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Open Access Research article

The gene transformer-2 of Anastrepha fruit flies (Diptera, Tephritidae) and its evolution in insects

Francesca Sarno1, María F Ruiz1, José M Eirín-López2, André LP Perondini3, Denise Selivon3 and Lucas Sánchez1*

Author affiliations

1 Centro de Investigaciones Biológicas (C.S.I.C.), Ramiro de Maeztu 9, 28040 Madrid, Spain

2 CHROMEVOL-XENOMAR Group, Departamento de Biología Celular y Molecular, Universidade da Coruña, 15071 A Coruña, Spain

3 Departamento de Genética e Biologia Evolutiva, Instituto de Biociências, Universidade de São Paulo, 05508-0900 Sao Paulo, Brazil

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Citation and License

BMC Evolutionary Biology 2010, 10:140  doi:10.1186/1471-2148-10-140

Published: 13 May 2010

Abstract

Background

In the tephritids Ceratitis, Bactrocera and Anastrepha, the gene transformer provides the memory device for sex determination via its auto-regulation; only in females is functional Tra protein produced. To date, the isolation and characterisation of the gene transformer-2 in the tephritids has only been undertaken in Ceratitis, and it has been shown that its function is required for the female-specific splicing of doublesex and transformer pre-mRNA. It therefore participates in transformer auto-regulatory function. In this work, the characterisation of this gene in eleven tephritid species belonging to the less extensively analysed genus Anastrepha was undertaken in order to throw light on the evolution of transformer-2.

Results

The gene transformer-2 produces a protein of 249 amino acids in both sexes, which shows the features of the SR protein family. No significant partially spliced mRNA isoform specific to the male germ line was detected, unlike in Drosophila. It is transcribed in both sexes during development and in adult life, in both the soma and germ line. The injection of Anastrepha transformer-2 dsRNA into Anastrepha embryos caused a change in the splicing pattern of the endogenous transformer and doublesex pre-mRNA of XX females from the female to the male mode. Consequently, these XX females were transformed into pseudomales. The comparison of the eleven Anastrepha Transformer-2 proteins among themselves, and with the Transformer-2 proteins of other insects, suggests the existence of negative selection acting at the protein level to maintain Transformer-2 structural features.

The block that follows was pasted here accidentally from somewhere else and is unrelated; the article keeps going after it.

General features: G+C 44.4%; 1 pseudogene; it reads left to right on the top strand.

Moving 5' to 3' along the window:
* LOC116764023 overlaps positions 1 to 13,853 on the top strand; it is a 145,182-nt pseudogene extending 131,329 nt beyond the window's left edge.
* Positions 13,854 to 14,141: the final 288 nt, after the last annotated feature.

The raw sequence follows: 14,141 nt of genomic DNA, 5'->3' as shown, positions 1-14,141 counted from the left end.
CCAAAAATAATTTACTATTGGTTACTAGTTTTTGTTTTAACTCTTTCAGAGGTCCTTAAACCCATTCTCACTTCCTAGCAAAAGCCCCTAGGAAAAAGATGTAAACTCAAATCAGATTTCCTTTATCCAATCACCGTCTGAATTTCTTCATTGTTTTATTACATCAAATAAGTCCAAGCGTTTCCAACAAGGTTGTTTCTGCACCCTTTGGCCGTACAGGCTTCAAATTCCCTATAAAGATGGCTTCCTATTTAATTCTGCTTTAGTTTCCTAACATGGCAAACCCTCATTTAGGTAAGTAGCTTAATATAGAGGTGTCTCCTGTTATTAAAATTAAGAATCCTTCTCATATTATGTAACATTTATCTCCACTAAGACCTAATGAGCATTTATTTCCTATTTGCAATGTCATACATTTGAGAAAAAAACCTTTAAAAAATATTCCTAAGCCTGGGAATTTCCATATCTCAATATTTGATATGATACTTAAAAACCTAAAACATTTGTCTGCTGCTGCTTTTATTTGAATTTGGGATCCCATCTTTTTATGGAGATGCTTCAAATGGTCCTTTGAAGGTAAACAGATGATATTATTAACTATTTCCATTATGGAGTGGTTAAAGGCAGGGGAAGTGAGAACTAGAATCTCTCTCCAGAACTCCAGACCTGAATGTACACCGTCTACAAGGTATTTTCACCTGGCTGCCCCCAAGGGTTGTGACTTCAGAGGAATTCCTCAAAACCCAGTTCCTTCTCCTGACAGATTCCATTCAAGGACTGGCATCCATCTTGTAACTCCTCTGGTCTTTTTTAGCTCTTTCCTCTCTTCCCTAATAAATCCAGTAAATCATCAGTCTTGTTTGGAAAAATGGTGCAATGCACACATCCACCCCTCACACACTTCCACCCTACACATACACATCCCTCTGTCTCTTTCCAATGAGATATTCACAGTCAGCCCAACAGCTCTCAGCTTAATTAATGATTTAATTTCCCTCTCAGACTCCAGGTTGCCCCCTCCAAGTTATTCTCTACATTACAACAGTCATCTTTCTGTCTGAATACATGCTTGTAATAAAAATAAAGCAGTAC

Conclusions

These results indicate that transformer-2 is required for sex determination in Anastrepha through its participation in the female-specific splicing of transformer and doublesex pre-mRNAs. It is therefore needed for the auto-regulation of the gene transformer. Thus, the transformer/transfomer-2 > doublesex elements at the bottom of the cascade, and their relationships, probably represent the ancestral state (which still exists in the Tephritidae, Calliphoridae and Muscidae lineages) of the extant cascade found in the Drosophilidae lineage (in which tra is just another component of the sex determination gene cascade regulated by Sex-lethal). In the phylogenetic lineage that gave rise to the drosophilids, evolution co-opted for Sex-lethal, modified it, and converted it into the key gene controlling sex determination.